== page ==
An input pattern is presented at the input layer. The neurons here pass the pattern activations to the next layer neurons, which are in a hidden layer. The outputs of the hidden layer neurons are obtained by the weights and the inputs, these hidden layer outputs become inputs to the output neurons, which process the inputs using an optional bias and a threshold function. The final output of the network is determined by the activations from the output layer.

      A similar computation, still based on the error in the output, is made for the connection weights between the input and hidden layers. The procedure is repeated with each pattern pair assigned for training the network. Each pass through all the training patterns is called a cycle or an epoch. The process is then repeated as many cycles as needed until the error is within a prescribed tolerance. The adjustment for the threshold value of a neuron in the output layer is obtained by multiplying the calculated error in the output at the output neuron and the learning rate and the momentum parameter used in the adjustment calculation for weights at this layer.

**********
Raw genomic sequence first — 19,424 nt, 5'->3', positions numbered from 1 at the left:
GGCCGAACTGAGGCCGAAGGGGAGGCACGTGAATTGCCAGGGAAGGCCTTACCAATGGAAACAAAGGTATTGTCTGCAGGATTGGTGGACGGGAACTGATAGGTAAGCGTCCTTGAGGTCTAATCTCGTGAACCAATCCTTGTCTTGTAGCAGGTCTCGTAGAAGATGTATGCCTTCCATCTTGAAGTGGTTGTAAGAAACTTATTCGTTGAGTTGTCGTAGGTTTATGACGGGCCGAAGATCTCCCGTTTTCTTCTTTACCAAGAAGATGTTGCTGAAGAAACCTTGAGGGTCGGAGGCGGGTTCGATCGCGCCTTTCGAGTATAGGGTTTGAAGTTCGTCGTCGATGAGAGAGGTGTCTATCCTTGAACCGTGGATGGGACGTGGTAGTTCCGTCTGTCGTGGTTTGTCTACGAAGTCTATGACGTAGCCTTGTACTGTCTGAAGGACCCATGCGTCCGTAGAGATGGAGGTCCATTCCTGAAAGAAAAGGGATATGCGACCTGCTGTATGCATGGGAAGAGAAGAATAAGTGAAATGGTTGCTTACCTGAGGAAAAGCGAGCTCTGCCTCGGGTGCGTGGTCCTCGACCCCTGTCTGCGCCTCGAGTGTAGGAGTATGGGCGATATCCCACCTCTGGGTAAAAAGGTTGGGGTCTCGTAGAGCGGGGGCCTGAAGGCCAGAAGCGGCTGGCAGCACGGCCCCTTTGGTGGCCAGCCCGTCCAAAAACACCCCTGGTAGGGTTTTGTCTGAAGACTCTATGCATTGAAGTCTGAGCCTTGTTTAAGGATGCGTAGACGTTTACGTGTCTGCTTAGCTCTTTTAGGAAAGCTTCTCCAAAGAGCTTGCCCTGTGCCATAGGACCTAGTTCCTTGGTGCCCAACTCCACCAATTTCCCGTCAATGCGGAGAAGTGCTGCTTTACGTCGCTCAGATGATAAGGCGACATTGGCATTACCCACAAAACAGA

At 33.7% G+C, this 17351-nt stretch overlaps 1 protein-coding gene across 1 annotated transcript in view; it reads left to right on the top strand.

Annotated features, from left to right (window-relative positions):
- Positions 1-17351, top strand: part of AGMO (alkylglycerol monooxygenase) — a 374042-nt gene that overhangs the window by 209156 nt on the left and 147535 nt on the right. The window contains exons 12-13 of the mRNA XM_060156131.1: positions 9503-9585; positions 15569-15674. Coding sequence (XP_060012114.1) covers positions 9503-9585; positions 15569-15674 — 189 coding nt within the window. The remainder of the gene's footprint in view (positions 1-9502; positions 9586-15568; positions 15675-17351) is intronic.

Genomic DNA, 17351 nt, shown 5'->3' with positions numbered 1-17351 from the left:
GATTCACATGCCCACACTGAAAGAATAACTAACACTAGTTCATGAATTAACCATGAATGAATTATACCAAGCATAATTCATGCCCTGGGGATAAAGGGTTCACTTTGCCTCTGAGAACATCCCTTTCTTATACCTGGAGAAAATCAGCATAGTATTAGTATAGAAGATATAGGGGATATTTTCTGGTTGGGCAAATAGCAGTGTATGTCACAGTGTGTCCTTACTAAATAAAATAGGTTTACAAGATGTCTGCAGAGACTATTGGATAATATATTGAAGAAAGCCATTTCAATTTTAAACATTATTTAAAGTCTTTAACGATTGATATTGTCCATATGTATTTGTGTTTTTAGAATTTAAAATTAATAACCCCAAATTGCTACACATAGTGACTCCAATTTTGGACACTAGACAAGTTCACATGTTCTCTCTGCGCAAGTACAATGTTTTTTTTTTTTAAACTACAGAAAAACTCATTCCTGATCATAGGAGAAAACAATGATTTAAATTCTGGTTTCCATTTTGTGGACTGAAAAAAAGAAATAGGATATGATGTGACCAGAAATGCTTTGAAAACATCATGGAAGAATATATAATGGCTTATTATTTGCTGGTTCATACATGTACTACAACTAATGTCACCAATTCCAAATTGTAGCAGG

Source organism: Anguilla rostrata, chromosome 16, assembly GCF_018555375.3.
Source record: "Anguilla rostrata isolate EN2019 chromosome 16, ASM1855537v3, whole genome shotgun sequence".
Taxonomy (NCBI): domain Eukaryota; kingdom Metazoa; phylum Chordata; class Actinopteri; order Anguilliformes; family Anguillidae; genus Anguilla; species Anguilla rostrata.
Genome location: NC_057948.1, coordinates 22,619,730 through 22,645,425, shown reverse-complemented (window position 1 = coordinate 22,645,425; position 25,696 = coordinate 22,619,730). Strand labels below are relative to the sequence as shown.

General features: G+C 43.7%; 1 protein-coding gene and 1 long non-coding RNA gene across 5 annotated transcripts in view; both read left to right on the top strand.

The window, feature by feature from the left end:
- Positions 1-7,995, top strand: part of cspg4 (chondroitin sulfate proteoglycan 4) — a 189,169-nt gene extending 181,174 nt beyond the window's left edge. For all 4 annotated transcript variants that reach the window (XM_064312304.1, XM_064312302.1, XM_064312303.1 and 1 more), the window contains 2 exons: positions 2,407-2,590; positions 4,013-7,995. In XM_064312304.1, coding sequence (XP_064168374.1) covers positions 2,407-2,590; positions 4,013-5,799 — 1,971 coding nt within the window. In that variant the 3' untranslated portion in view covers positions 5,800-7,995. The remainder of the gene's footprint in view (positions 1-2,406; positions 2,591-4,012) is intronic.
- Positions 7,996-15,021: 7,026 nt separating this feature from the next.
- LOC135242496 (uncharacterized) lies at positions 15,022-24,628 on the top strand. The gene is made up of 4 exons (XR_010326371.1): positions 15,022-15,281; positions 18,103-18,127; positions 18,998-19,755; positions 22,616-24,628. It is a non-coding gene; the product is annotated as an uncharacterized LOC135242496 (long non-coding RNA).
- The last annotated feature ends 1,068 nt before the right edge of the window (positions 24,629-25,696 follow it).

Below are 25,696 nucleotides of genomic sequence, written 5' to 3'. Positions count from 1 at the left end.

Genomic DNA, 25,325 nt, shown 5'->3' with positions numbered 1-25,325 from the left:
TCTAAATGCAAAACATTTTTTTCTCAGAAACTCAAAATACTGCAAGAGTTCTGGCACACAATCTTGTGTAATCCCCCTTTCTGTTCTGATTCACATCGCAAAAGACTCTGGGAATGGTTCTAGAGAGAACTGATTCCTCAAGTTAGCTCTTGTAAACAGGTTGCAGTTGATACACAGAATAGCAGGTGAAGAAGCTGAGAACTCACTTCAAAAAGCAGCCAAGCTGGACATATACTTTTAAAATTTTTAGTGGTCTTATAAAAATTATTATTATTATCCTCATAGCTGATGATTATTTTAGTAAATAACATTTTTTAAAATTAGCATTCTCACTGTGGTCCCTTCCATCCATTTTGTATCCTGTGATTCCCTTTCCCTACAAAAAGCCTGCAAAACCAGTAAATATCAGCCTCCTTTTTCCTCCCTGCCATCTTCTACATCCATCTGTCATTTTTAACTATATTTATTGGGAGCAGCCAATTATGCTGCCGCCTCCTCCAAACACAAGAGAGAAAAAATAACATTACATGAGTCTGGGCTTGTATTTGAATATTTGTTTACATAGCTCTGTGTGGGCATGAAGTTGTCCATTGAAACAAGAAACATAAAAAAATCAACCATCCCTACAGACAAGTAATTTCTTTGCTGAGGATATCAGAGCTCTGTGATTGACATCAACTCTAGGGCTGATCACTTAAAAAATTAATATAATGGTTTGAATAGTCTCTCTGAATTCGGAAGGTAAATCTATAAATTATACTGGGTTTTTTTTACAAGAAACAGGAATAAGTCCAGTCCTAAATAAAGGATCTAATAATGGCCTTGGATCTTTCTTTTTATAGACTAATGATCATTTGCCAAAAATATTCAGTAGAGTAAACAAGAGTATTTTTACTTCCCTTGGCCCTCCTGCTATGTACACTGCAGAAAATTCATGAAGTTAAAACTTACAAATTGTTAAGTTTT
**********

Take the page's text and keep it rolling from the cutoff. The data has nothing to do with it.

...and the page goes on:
After the network has learned the correct classification for a set of inputs from a training set, it can be tested on a second set of inputs to see how well it classifies untrained patterns.

    4. MAJOR PHASES OF OCR

      1. Pre-processing Phase: